An important note to start with – This guide can be applied with any ‘Gnome’ based desktop. Since I am using Ubuntu 11.04, I am writing this for the same. Let me demonstrate what do I intend to do.

I want to change my desktop from this:


to this:

While I go on about ‘how to‘, I will also point out why to do these changes. Before I start, let me tell you about the applications you will get with Stock ‘Ubuntu’ and their drawbacks.

1. Gwibber

My heartfelt apologies to Gwibber team, but I personally don’t like their interface one bit. Hence, all the advantages of having a Gwibber service running in background and indicator telling the number of tweets/DM, goes in vain. If anyone can bear with the interface then it indeed is a social network client well integrated with Unity interface (using indicator api).

Alternative: My alternative in this guide is ‘Hotot‘. I prefer it over Gwibber because of 2 reasons:

a) It has a neater interface.
b) I use Facebook as web client instead of desktop

You can get ‘Hotot’ by writing these commands in terminal:

$ sudo add-apt-repository ppa:hotot-team
$ sudo apt-get update
$ sudo apt-get install hotot

If you want to remove Gwibber, then write these commands:

$ sudo apt-get remove gwibber gwibber-service

To remove Gwibber from indicator applet follow this command

$ sudo rm -rf /usr/share/indicators/messages/applications/gwibber*

2. Evolution

It is decent enough desktop email client, also well integrated with ‘Ubuntu’, but I found it lagging at times and giving errors while fetching mails for Google imap server. Another problem with the Evolution was its clunky interface.

Alternative: In this guide, alternative Email client is going to be Thunderbird. Ubuntu is going for Thunderbird + Lightning for Oneric (next release of Ubuntu). The reasons for this choice are:

a) Nice UI
b) Fast and responsive

You can get ‘Thunderbird’ by writing these commands in terminal:

$ sudo apt-get install thunderbird xul-ext-lightning xul-ext-gdata-provider xul-ext-calendar-timezones thunderbird-globalmenu thunderbird-gnome-support

You will also need an extension if you want the notifications to be shown properly in unity indicator. You can get it by following these steps:

a) Download ‘Thunderbird Indicator’ from this link http://launchpad.net/libnotify-mozilla/1.1/1.1/+download/thunderbird-indicator-1.1.xpi  (Don’t open this link in Firefox. It will try to install it as extension there. Instead right click on it and save the link)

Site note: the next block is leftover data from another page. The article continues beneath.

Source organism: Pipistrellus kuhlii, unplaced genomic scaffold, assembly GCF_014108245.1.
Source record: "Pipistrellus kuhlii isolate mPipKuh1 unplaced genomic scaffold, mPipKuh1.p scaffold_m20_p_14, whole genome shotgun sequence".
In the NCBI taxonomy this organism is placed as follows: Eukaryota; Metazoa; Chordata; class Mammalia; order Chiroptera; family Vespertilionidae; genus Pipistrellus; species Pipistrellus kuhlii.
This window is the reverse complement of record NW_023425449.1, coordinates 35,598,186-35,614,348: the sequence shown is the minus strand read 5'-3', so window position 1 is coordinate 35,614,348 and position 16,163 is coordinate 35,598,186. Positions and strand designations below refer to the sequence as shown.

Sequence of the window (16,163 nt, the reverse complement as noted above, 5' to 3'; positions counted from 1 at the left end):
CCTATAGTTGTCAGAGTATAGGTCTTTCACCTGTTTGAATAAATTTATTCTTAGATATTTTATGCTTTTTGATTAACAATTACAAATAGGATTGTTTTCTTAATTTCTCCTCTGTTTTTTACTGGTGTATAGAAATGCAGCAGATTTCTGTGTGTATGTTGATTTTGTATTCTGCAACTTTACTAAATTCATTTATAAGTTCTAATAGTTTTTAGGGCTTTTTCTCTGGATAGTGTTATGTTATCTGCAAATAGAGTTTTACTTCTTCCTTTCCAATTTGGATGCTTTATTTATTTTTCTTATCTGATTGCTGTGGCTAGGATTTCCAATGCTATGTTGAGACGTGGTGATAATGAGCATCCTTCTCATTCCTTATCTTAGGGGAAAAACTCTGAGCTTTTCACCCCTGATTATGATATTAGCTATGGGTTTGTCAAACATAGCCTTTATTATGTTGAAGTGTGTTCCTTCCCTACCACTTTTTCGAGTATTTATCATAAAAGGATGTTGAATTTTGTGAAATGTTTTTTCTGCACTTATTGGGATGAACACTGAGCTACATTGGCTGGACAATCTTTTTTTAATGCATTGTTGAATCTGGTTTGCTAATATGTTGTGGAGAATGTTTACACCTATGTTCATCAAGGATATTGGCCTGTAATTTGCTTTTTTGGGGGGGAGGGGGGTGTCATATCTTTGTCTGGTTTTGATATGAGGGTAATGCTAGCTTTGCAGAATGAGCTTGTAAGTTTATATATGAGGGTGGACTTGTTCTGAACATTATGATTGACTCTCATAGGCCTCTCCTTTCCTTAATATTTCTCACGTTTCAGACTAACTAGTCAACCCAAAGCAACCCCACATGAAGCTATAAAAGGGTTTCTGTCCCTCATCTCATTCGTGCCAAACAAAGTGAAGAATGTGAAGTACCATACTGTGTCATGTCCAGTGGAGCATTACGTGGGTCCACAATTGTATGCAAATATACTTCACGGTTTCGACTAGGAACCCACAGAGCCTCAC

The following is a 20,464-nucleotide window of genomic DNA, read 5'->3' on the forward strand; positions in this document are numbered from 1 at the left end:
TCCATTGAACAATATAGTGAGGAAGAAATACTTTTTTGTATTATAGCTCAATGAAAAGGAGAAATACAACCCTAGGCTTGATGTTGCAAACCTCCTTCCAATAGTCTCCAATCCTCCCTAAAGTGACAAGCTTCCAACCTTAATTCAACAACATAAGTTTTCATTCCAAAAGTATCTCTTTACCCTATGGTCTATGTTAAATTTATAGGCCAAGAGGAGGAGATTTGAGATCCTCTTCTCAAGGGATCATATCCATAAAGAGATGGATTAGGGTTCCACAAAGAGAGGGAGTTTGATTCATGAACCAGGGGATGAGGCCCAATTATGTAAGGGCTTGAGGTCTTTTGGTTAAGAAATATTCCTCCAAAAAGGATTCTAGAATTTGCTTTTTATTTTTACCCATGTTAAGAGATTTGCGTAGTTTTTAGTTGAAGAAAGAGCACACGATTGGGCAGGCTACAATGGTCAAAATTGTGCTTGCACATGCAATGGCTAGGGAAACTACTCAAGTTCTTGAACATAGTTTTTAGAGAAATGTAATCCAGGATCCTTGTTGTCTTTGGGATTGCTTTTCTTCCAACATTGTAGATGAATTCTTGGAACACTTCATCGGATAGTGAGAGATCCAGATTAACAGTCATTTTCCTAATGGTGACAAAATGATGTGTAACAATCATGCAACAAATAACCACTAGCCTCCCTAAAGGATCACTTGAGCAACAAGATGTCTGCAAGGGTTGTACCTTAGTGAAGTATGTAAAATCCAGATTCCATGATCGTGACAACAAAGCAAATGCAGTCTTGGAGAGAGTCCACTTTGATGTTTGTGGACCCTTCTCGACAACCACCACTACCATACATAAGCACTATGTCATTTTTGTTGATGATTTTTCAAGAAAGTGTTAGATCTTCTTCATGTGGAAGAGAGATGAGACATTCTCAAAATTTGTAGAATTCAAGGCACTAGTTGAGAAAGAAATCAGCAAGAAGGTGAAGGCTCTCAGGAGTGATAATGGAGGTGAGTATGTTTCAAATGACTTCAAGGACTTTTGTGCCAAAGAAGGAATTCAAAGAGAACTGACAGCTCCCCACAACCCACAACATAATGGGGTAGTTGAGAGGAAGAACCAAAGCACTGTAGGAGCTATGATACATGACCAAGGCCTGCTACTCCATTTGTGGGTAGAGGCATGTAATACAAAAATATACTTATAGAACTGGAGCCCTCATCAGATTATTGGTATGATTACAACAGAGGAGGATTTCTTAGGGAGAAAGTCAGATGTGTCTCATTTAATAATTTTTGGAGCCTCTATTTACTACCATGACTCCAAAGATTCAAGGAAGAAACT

b) Run this command in terminal

$ sudo apt-get install libnotify-bin

3. Movie Player

As much as I appreciate Cannonical for building such a beautiful OS, I abhor them for choice of applications that come in default with Ubuntu. Same goes for Movie Player. It is the application which I dislike most among all pre-installed ones.

Alternative: VLC is the best alternative when it comes to Linux.

You can get it by writing these commands:

$ sudo apt-get install vlc

4. Banshee

I always thought Rhythmbox was better as compared to Banshee and it was beyond me, why Canonical made such a change. So to replace I began my search for an alternative media organizer / player. Then I stumbled on Clementine. Its amazing media player/organizer and comes with integration to Ubuntu indicators.

You can get it by typing following in terminal:

$ sudo add-apt-repository ppa:riccetn/clementine
$ sudo apt-get update
$ sudo apt-get install clementine

Other applications that you need for this guide:

1. Avant Window Navigator: No doubt you have Unity, but I have found that its not sufficient at times. Moving your pointer to the left of the screen can be troublesome. Unity with AWN can be an excellent combination. AWN has lots of applets like ‘menu applet’,’weather applet’ etc. which I found useful.

You can get Avant Window Navigator by writing this code in terminal:

$ sudo apt-get install avant-window-navigator

2. Guake terminal: If you are geeky enough and like terminal, there is no better alternative than Guake terminal. Its a drop-down terminal which shows itself when you press a hot-key. It can be real life saver if you are doing something and need to check terminal on occasion.

You can get it by writing this command:

$ sudo apt-get install guake

These were the applications that would make your life a little easy and make your Linux experience more enjoyable. In my next post I will write about how to customize your Ubuntu install to a degree where it looks like the one in screenshot.

PS: I have not tested all the scripts/commands that I have written here, they are mostly out of my memory. If any of them doesn’t work please tell me in the comments I will update them with the correct ones.

43
SHARES

 

A full time developer and a part time blogger, but above all a person with extreme passion about anything with a 'Tech'. You can find him at UjjwalKanth.com, and follow him at @ujjwalkanth

 
 
 
 
  • http://rahulprasad.com Rahul Prasad

    Ujjwal, Nice job buddy.